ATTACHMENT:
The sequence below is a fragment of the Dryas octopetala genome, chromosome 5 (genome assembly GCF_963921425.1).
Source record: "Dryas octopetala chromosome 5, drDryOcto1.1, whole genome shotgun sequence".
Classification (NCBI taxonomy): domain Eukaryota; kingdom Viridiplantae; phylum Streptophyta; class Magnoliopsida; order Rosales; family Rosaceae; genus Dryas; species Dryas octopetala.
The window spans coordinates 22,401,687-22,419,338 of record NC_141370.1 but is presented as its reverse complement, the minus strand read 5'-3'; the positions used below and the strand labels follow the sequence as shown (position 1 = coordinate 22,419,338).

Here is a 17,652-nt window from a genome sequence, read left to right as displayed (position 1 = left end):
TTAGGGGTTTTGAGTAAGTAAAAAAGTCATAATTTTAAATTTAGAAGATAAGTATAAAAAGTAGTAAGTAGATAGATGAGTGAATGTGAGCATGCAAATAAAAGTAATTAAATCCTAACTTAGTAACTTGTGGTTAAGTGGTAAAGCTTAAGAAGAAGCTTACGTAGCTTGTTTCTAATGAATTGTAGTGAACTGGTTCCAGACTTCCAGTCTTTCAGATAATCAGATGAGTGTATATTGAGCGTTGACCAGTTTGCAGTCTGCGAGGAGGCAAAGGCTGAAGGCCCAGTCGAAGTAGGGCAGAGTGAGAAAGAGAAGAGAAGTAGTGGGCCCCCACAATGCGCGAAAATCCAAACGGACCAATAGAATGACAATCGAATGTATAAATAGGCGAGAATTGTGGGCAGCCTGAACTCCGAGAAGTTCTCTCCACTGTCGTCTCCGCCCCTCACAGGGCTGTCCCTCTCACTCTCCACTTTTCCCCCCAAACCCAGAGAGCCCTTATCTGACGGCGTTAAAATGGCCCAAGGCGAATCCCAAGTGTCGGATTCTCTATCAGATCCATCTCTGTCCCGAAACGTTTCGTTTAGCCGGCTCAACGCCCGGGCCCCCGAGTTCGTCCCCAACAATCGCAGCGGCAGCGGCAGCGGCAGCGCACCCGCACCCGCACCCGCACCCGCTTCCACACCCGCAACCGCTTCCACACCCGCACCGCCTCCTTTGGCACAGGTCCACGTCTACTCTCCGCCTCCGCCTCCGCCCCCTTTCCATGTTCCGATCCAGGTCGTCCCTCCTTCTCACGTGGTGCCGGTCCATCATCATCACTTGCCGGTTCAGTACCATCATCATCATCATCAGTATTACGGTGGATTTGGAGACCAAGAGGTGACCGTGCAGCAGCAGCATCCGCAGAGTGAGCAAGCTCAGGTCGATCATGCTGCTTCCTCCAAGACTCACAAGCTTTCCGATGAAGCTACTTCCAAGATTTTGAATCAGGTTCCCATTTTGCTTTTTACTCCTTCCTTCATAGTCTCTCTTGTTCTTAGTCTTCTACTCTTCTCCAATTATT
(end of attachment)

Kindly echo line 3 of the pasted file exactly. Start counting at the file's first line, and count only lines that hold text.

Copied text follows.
Classification (NCBI taxonomy): domain Eukaryota; kingdom Viridiplantae; phylum Streptophyta; class Magnoliopsida; order Rosales; family Rosaceae; genus Dryas; species Dryas octopetala.